Trading Sadness for Strength?

Dec 17, 2021

Do you ever wish that instead of feeling so sad, you could start to feel strong again? It would be nice to trade in the overwhelming sadness that comes with the territory of profound loss and exchange it for strength. It would be great to actually feel strong again – maybe even as strong as everyone seems to think you are.

The cruel irony is that when we need the most strength is precisely when we’re at our weakest.

If you wonder if you’ll ever find your strength again, you’re not alone. I’m going to help you find it today. Here’s a hint: it’s hiding in plain sight. Strength is sneaky like that.

Your strength isn’t waiting for your sadness to go away: your strength is inside of your sadness. The more you are willing to feel your sadness, the more strength you will find. (To be clear, I’m talking about clean pain, not suffering. This is an important distinction.)

The more we run from our sadness, the more it chases us around, nipping at our heels, growing bigger with each passing moment, waiting impatiently for our complete, undivided attention. We run because our primitive brain associates pain with potential danger and therefore urges us to numb the pain immediately.

And “running” can mean any attempt to avoid, numb or otherwise not feel the sadness. It could be attempting to smother it with sugar or comfort foods, avoid it by scrolling social media, numb it by Netflix binging or drown it in alcohol, to name a few. My numbing agent of choice was to attempt to outrun it by staying busy.

We run because we think the pain will overwhelm us, that we’ll spiral in it and never escape. But really the opposite is true.

Feeling the sadness is to give it our undivided attention, to invite it in, to be fully present with it. Give yourself just 90 seconds to pay full attention to how it feels in your body. Ask yourself:

  • Where do you feel it in your body?
  • If it were a color, what color would it be?
  • If it were hard or soft or somewhere in between, what would it be?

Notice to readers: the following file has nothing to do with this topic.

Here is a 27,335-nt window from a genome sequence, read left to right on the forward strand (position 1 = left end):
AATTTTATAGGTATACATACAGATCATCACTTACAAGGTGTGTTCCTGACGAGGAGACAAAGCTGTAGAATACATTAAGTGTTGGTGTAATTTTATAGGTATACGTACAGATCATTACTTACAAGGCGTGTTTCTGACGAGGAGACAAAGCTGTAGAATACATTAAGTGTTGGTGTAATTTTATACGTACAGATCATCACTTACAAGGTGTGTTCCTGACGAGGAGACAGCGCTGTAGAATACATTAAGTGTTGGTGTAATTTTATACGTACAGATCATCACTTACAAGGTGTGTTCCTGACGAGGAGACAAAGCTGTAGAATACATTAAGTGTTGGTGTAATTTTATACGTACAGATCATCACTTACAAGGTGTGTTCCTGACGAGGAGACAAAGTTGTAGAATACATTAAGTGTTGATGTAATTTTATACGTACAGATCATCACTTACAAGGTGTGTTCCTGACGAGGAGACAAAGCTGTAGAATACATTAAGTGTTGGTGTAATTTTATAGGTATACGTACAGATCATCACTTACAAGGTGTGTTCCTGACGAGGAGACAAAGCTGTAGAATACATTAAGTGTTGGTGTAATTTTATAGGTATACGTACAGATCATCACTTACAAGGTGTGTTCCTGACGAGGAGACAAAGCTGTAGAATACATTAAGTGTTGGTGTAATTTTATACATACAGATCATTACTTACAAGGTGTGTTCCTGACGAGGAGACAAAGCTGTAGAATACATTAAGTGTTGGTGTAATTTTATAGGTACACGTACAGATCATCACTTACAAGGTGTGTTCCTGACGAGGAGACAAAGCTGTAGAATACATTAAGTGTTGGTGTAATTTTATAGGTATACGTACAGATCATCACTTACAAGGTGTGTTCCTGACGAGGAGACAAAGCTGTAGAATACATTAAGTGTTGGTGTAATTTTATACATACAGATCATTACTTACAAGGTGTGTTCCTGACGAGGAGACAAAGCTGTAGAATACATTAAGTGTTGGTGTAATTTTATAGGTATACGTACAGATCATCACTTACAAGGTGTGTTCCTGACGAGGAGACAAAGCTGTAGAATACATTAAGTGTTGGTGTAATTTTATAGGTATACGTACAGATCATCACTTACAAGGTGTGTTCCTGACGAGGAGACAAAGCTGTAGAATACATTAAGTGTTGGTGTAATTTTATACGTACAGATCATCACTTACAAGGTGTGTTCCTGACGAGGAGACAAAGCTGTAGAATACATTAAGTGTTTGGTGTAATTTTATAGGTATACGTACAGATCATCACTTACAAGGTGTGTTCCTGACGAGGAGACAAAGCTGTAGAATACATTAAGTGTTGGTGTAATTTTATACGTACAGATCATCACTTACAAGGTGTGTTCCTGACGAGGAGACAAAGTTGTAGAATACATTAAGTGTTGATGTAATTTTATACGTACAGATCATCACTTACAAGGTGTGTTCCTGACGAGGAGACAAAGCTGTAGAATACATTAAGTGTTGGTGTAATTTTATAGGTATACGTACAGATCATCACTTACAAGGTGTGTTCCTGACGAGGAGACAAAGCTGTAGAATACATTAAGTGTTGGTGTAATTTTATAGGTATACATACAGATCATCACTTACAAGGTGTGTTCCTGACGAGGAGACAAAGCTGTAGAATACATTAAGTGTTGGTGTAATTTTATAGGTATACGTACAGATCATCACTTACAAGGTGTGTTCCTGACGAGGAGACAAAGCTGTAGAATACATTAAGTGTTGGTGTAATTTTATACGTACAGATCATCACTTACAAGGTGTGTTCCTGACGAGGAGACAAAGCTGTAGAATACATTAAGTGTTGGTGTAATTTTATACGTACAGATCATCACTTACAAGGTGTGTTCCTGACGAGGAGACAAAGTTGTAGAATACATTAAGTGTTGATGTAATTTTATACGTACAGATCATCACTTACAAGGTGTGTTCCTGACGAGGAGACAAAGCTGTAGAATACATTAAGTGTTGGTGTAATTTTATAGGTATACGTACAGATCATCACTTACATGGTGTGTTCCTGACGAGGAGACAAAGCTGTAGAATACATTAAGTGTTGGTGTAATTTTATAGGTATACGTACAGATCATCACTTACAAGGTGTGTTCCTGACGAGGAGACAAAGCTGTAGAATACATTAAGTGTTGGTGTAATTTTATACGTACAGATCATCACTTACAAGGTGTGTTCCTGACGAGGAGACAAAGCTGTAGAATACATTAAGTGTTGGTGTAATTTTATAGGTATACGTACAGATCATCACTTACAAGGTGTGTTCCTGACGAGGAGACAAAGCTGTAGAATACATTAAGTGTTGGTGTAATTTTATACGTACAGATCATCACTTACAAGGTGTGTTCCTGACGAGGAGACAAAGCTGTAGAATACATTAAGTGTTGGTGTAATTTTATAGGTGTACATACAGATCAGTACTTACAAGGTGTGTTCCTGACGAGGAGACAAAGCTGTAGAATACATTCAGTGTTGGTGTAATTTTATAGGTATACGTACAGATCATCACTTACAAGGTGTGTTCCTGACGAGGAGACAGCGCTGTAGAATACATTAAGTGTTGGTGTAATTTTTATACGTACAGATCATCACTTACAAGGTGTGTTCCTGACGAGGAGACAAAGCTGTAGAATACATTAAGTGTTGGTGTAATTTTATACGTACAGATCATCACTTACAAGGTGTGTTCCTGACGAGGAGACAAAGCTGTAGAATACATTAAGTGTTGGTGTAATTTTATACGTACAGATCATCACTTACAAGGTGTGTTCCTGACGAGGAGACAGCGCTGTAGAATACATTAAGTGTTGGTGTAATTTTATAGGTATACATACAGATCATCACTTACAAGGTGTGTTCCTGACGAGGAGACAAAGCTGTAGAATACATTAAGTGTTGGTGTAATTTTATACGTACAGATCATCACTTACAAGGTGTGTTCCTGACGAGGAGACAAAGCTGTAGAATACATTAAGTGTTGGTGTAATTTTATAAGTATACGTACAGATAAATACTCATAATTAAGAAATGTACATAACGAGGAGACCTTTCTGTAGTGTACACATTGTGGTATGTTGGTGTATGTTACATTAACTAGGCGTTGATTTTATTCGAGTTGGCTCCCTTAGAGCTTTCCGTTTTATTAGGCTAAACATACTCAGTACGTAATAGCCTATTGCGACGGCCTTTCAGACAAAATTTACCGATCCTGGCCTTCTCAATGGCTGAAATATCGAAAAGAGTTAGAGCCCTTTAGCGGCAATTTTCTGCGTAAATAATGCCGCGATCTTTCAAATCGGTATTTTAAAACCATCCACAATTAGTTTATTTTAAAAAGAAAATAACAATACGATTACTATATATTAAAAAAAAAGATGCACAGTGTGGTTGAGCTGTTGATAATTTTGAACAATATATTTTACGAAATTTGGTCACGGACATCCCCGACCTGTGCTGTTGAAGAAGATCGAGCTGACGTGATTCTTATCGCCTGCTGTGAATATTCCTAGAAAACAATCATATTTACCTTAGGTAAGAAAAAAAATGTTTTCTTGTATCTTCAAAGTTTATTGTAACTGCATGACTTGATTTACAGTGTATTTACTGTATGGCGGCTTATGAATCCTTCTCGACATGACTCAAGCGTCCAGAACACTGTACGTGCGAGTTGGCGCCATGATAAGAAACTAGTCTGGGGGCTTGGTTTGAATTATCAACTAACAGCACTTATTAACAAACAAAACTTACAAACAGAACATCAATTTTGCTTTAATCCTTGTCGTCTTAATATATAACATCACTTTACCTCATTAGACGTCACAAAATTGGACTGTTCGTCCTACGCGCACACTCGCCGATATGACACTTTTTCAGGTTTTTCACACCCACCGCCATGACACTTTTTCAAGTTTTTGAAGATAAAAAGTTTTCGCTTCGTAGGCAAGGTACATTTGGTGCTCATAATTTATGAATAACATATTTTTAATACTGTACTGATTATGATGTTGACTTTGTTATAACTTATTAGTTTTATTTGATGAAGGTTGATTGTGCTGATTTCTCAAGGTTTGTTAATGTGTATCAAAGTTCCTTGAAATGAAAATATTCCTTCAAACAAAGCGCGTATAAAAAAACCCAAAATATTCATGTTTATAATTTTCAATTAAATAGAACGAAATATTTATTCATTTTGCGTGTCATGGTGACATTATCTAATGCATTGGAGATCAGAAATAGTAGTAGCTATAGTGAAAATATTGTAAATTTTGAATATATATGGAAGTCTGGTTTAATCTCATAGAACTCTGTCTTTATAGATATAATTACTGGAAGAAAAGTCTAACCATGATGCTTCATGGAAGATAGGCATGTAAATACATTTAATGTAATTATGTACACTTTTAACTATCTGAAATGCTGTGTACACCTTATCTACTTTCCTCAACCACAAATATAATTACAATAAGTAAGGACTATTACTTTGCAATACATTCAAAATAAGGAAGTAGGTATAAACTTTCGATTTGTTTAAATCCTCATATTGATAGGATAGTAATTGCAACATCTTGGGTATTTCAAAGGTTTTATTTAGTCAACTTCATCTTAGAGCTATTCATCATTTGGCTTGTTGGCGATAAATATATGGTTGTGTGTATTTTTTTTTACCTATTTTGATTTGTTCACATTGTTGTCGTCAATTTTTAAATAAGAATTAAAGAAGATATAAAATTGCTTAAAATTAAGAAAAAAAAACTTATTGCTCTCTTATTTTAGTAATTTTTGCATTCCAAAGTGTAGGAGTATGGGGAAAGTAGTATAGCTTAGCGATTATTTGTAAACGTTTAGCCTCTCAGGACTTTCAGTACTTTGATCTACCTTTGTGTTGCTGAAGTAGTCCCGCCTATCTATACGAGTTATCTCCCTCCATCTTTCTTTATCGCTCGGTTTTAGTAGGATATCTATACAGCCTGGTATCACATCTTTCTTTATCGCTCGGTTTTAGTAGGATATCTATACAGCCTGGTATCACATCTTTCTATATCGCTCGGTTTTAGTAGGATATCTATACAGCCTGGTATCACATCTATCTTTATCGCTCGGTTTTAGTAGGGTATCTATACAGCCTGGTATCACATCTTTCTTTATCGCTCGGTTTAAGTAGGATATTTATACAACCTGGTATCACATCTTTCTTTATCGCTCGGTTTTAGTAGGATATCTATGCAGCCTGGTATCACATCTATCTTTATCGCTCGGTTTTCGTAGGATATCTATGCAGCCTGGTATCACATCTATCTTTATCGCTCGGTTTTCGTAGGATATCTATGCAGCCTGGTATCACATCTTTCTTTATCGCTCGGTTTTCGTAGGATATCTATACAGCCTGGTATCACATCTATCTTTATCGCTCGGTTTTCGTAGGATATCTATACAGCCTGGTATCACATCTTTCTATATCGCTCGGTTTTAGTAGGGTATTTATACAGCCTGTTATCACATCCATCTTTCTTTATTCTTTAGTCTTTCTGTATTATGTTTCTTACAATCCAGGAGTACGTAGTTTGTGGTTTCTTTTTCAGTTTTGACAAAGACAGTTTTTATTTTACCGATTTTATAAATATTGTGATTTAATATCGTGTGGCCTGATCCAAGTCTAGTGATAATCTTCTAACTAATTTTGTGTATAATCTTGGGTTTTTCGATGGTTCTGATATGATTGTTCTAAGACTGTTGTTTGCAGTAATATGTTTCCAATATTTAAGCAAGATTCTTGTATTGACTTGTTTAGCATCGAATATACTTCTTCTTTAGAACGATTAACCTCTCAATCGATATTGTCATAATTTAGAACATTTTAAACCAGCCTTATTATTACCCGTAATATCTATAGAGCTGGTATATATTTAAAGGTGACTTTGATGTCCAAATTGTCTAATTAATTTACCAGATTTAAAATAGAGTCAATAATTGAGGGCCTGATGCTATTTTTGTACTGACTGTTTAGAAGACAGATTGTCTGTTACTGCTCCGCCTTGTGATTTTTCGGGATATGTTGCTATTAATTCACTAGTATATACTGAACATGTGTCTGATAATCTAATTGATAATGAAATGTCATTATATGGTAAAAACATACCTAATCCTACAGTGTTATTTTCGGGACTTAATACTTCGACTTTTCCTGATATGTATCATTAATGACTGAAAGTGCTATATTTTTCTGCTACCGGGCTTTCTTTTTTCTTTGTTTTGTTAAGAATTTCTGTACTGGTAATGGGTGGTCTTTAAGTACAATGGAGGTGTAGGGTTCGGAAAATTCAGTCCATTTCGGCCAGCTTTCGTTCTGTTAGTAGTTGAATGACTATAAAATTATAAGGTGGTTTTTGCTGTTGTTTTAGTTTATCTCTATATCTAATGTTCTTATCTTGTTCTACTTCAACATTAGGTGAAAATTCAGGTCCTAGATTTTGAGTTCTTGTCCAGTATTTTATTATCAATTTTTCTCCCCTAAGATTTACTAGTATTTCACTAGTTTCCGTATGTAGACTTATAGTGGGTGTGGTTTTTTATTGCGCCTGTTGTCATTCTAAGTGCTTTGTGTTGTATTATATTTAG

• If it were in motion, is it fast or slow?
  • Is it heavy or light?

Describe it in as much detail as you can. Then breathe it in and continue to allow it to be there, giving it your complete attention. Then, ask yourself the same questions again to see if it has changed at all. It likely will change in some way. After 90 seconds, notice if the sadness has loosened its grip on you, changed dramatically, or even disappeared completely.

This is called processing an emotion and it is a superpower. Processing difficult feelings is to flex the muscle called “I-can-feel-any-feeling.” You have very likely, after all, already felt the very worst feelings. On a scale of 1 to 10 where 10 is the worst possible feeling, you already know what a 10 feels like.

Your willingness to feel all the other difficult emotions is your strength. It’s not about waiting for the sadness to leave in order to feel strong. It’s about the strength that results from processing the sadness.

If you’re feeling anything but strong, I get it. There is no reason to face another holiday alone. My coaching program called Life, Reconstructed is truly life changing. You’ll have me as your coach, along with a community of like-minded people who get it, and who are learning and growing together. If you’re ready to invest in yourself, simply apply here and we’ll see if it’s a fit.

Learn more about Life Reconstructed.

Click here

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